China urges Japan to take seriously the legitimate concerns of all parties, and dispose of the nuclear-contaminated water in a science-based, open, transparent and safe manner, foreign ministry spokesperson Wang Wenbin said on Tuesday.
Wang made the remarks at a regular press briefing when asked to comment on the recent opposition of Japanese public against dumping the water into ocean at the 12th anniversary of the massive earthquake and tsunami which led to the Fukushima nuclear disaster in Japan.
Twelve years on, the Japanese government, instead of learning the painful lesson of the Fukushima Daiichi nuclear power plant accident, is set on pushing through the ocean discharge plan in an attempt to shift the risk of nuclear pollution onto all humanity, Wang said.
"A responsible country would never do such things and this simply runs counter to the international obligations Japan should fulfill," said the spokesperson.
Wang said Japan has stored more than 1.3 million tonnes of nuclear-contaminated water in Fukushima, which contains over 60 radionuclides. Once released into the sea, it will be carried through the ocean to all parts of the world in a few decades, causing immeasurable harm to marine environment and people's health.
He noted that China and Russia have given Japan a joint list of technical questions twice but haven't received adequate and convincing response from Japan yet.
New Zealand sociologist Karly Burch from the University of Auckland noted that "Pacific peoples have a fundamental right to a clean, healthy, and sustainable environment. By proceeding with this plan to discharge radioactive wastewater...the Japanese government is showing direct disregard for the sovereignty and self-determination of Pacific peoples." The Pacific Islands Forum noted that Tokyo Electric Power Company's testing data of the nuclear contaminated-water cannot be used as a basis for the discharge and urged Japan to delay the ocean discharge plan, according to Wang.
As Japanese media commented, Japan has chosen to take a shortcut that puts economic interest above everything else without having enough science-based and professional discussions and full communication with the public, Wang said.
Wang said Japan's national federation of fisheries cooperatives and other non-governmental organizations have strongly criticized the Japanese government's violation of its pledge and disregard for fishermen's interest. They said that rather than getting the understanding of the public, the Japanese government has hastily restarted nuclear power plants and accelerated construction of the facilities for ocean discharge. Such reckless and arbitrary way has led to greater concerns and fears among the people.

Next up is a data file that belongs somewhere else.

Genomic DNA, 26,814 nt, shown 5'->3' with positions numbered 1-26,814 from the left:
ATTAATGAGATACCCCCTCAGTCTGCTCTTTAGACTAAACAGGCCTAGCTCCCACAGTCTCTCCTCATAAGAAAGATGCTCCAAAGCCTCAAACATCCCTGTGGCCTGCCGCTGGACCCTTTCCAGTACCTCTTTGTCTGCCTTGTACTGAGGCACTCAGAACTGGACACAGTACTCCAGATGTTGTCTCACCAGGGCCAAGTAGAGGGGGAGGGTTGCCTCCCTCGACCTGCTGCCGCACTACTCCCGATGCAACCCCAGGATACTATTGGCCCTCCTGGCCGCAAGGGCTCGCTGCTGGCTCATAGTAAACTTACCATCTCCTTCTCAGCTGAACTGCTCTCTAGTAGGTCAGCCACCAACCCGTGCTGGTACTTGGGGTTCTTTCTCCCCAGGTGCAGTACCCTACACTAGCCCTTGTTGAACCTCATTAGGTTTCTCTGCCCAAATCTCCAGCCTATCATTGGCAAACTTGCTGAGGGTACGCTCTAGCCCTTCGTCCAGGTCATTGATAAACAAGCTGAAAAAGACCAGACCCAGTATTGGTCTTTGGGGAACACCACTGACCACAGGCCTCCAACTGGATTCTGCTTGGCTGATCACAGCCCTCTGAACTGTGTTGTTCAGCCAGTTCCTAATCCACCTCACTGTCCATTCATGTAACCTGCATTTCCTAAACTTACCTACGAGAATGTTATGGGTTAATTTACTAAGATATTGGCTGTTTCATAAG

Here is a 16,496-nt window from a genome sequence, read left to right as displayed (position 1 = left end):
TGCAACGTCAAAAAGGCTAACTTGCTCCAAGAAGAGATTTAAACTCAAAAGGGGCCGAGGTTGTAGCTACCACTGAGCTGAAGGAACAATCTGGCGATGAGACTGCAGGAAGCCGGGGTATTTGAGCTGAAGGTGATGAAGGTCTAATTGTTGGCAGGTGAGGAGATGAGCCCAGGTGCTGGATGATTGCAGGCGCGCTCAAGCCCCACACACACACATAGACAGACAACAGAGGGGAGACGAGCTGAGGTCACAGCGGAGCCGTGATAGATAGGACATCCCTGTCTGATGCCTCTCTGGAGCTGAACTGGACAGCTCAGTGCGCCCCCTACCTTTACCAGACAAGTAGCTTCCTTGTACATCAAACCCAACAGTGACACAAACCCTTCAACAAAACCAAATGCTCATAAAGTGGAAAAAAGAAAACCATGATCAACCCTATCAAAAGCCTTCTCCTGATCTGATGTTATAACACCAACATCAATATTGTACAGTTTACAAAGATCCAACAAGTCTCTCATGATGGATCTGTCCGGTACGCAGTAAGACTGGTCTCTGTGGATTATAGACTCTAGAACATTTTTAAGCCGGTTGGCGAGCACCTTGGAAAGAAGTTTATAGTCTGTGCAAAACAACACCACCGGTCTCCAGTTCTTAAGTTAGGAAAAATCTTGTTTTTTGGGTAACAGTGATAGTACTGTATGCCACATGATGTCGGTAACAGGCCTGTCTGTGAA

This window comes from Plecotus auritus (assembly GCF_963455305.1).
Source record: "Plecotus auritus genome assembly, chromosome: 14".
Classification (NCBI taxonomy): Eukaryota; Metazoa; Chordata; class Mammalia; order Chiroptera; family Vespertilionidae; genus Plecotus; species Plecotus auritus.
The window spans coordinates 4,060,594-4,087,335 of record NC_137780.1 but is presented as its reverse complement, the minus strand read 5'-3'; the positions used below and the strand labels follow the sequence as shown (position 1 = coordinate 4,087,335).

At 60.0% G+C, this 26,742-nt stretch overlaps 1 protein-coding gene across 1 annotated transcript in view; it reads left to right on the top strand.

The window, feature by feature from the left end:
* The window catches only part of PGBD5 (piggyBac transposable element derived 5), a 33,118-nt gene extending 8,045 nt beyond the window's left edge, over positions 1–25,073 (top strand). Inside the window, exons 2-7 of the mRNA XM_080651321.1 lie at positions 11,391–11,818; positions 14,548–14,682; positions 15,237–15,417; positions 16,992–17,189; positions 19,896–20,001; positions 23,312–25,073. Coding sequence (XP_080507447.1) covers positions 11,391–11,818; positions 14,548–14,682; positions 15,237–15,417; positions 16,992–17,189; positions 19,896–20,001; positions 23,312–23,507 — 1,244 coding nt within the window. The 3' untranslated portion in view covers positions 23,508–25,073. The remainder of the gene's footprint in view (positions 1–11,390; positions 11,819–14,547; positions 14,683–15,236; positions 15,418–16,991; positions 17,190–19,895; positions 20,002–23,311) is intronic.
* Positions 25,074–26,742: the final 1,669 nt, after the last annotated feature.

According to a poll, more than 43 percent of people in Japan are against the ocean discharge and over 90 percent of people believe that this move will lead to negative effects. "If the Japanese government is unable to convince its own people, how can it expect any trust from the international community," said Wang.
While the Japanese government keeps repeating its pledge that the ocean discharge will not be carried out without understanding of the stakeholders, Wang said, it has turned a deaf ear to the legitimate and justified concerns of the international community and the Japanese people and has approved the ocean discharge plan, declaring that it will start in the spring and summer of this year and cannot be delayed any longer.
"The inconsistency in what Japan said and did shows no sincerity in addressing the concerns of stakeholders," Wang said.
Wang said the disposal of the Fukushima nuclear-contaminated water is not Japan's domestic affair, but an important matter that bears on the marine environment and public health.
"We urge Japan to take seriously the legitimate concerns of all parties, earnestly live up to its international obligations, place itself under the strict monitoring of the international community, and dispose of the nuclear-contaminated water in a science-based, open, transparent and safe manner, including assessing the alternatives to ocean discharge." the spokesperson said.
Japan must not start discharging the nuclear-contaminated water into the ocean before reaching consensus through full consultation with neighboring countries and other stakeholders as well as relevant international agencies, Wang added.